Before setting off on a journey to strange lands, most travelers take time to learn an essential phrase or two in the native tongue. After all, the ability to say “Hello” or “Help” or “Where’s the bathroom?” in the local language can mean the difference between a trip you remember forever and one that you want to forget immediately.
The same is true for people in large companies who set off on a quest to innovate – you’re in a strange land, and having a few handy phrases at the tip of your tongue can mean the difference between success and failure.
Here are the four most important phrases you should know as a corporate innovator
What does success look like?
Ask this at the beginning of every innovation effort. If you don’t, it’s very likely that what you view as success and what decision-makers view as success will be two different things.
Staffing up a new innovation team? What does success look like?
Starting a new project? What does success look like?
Developing and testing a prototype? What does success look like?
And don’t accept a vague or even qualitative answer to the question, like “we’ll know it when we see it” or “better employee engagement.” You need to know precisely what an effort contributes to and how leaders will evaluate the effort. Otherwise, it’s easy for managers to “move the goalposts” right when you think you’re about to score.
We expect a new innovation team to hold five brainstorming sessions and test 3 new products this year
We need this project to generate $10M revenue in 3 years from today
We need to understand how consumers will use this if we don’t give them any directions
Will you help me?
This question is perhaps the most challenging but most potent phrase in the innovation-to-corporate dictionary.
By the very nature of your work – making something new that creates value – you’re doing something that doesn’t fit cleanly into the existing structure. While that can be liberating, it also means that there are few, if any, people obligated to give you advice, resources, or support. That’s where this phrase comes in.
We all love to feel important and valued, and nothing makes people feel more important or valued than being asked for help. Plus, when you ask for help, people feel like they’re contributing to what you’re doing and start to feel a bit of ownership (or at least fondness) for it. Soon, you not only have advisors, but you also have partners, advocates, and champions.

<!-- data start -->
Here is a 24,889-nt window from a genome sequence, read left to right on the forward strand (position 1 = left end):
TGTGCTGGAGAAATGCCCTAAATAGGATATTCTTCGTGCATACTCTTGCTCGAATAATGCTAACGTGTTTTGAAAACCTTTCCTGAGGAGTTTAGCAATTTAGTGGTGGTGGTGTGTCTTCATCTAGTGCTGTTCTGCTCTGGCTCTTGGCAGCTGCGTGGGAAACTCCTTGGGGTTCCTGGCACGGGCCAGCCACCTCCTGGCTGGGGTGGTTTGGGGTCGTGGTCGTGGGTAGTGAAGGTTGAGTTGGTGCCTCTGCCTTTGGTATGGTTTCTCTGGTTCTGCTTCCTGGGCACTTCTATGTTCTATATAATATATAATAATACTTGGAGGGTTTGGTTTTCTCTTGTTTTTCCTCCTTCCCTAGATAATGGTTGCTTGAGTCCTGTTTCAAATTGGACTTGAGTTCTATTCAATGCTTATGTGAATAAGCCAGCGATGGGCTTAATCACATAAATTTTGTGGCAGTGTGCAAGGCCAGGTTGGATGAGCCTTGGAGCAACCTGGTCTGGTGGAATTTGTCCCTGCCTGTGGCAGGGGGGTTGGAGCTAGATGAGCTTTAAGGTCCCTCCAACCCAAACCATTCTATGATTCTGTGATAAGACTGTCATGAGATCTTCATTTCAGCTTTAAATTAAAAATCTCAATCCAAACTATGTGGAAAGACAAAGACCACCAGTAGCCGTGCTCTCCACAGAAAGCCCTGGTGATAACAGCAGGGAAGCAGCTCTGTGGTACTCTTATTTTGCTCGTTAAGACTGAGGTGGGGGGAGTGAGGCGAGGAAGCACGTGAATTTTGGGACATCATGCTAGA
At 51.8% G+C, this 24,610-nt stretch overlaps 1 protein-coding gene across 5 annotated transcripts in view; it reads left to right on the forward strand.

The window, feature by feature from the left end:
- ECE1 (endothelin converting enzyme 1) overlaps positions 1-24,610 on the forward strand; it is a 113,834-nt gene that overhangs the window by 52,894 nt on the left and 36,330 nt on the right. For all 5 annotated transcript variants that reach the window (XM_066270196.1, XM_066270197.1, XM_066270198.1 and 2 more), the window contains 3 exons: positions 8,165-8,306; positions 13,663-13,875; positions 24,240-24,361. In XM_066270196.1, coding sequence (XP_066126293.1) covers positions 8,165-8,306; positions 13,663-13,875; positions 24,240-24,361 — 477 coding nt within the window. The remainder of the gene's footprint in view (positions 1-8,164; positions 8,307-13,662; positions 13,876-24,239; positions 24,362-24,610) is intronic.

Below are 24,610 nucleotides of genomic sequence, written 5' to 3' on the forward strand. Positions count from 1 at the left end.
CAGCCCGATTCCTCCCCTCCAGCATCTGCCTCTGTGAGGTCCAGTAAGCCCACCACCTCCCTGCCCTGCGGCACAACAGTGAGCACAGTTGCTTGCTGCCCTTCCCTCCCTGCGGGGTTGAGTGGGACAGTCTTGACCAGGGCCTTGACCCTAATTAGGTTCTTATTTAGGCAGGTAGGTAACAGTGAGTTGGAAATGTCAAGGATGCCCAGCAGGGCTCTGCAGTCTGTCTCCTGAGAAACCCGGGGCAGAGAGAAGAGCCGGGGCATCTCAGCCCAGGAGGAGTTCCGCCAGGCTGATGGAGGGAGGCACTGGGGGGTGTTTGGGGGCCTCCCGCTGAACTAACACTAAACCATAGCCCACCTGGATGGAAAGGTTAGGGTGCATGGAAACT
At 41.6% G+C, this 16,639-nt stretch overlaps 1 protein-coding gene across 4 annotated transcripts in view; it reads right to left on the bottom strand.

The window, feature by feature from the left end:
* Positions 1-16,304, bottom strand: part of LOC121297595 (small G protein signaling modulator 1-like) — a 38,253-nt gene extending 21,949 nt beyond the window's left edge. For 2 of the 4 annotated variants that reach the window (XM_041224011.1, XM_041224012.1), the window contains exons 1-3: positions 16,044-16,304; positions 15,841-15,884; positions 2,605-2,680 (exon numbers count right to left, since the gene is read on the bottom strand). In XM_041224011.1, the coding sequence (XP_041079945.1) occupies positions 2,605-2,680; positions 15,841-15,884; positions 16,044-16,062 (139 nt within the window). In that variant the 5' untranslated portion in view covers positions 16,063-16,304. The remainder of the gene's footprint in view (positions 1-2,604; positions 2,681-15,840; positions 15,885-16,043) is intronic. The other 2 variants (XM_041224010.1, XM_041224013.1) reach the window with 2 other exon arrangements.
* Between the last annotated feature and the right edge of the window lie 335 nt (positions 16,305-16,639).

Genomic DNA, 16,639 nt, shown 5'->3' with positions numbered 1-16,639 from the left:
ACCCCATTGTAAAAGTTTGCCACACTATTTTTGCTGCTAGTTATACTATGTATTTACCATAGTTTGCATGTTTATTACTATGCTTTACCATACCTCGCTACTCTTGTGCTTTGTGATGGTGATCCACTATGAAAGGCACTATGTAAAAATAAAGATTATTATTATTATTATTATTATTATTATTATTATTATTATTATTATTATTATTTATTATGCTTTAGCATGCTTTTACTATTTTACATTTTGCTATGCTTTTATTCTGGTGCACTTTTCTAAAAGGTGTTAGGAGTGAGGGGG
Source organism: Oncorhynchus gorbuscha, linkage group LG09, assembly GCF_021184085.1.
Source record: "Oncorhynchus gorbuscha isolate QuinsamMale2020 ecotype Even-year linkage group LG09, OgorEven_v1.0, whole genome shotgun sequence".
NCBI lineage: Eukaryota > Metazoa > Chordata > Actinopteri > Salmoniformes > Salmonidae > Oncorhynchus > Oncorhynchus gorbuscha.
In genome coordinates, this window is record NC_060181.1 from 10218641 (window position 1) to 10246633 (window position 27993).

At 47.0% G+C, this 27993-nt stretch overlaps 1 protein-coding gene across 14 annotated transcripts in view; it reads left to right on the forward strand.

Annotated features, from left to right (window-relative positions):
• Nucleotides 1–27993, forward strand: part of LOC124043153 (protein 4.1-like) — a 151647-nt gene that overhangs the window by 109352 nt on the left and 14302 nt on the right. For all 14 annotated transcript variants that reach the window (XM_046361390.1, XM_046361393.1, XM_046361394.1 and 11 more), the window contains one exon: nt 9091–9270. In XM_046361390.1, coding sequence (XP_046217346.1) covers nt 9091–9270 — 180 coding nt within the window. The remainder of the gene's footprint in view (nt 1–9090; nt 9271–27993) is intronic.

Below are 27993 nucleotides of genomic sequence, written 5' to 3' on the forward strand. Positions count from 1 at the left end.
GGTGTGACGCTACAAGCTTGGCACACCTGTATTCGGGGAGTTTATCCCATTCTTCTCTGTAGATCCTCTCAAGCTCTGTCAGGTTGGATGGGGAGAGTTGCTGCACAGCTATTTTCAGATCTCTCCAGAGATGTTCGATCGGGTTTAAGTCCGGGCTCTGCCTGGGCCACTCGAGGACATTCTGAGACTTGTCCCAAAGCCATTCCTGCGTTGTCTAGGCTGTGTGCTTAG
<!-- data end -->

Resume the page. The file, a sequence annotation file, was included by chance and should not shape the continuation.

Tell me more
This phrase is the ultimate innovation jiu-jitsu phrase because it turns your opponents’ strength (of opinion) against them and gives you powerful insights.
That will never work. Intriguing, tell me more.
We tried it, and it failed; the same thing will happen this time. I didn’t know that, tell me more.
If you do that, you’ll be fired. We don’t want that, so tell me more about why that would result.
Sometimes the rationale behind powerfully delivered dogmatic statements is logical and valid. Often, it’s emotional. The person who said it would never work is afraid that, if it does, their job will be in jeopardy. The person who remembers when it was tried before still bears the scars of that attempt and wants to protect you from the same experience. The person who says you’ll be fired for doing something may think that the rules are stricter than they are, and they’re trying to help you.
This phrase helps you figure out the reason behind the statement, the Why behind the What, so you can figure out what is true versus believed and how to get to your desired outcome.
What do you need to see to say “Yes”?
This question is my personal favorite, taught to me by a good friend, career innovator, and successful entrepreneur.
It is easy to say “No” and, in fact, that is the purpose of many people in a large organization.
Legal says No to keep the company o the right side of the law and out of lawsuits.
Accounting says No to keep the company financially healthy
Your boss says no because you have more work than you can handle, and this doesn’t seem essential.
Sometimes “No” is the correct answer. But if you start there, you’ll never know if it is the right answer or just the first, easiest, or most instinctual answer.
So, once you hear “No,” engage the person you’re talking to in a quick intellectual exercise and ask what they need to see to say “Yes.” By engaging them as an expert and your thought partner, you’re lowering their defenses and bringing them into a problem-solving mindset. Plus, you’re getting valuable insight into the type of data and evidence required to make progress.
What are other phrases every innovator should know?
As anyone who has ever tried to quickly learn a language for an extended trip, you’re best served by seeking out multiple sources.
After all, if I relied solely on Rosetta Stone to learn Danish before I moved to Copenhagen, I would have arrived knowing only how to say “the girl is on top of the airplane” (phonetically, it’s “pia pa flu-va-ma-skine”) and not “Hello” or “Help” or “Where’s the bathroom?”
So what are the phrases you repeatedly use to navigate your corporate innovation journey?
A few weeks ago, I wrote a post using quotes from “Moneyball” (the movie, not the book) to describe the experience of trying to innovate within a corporate setting.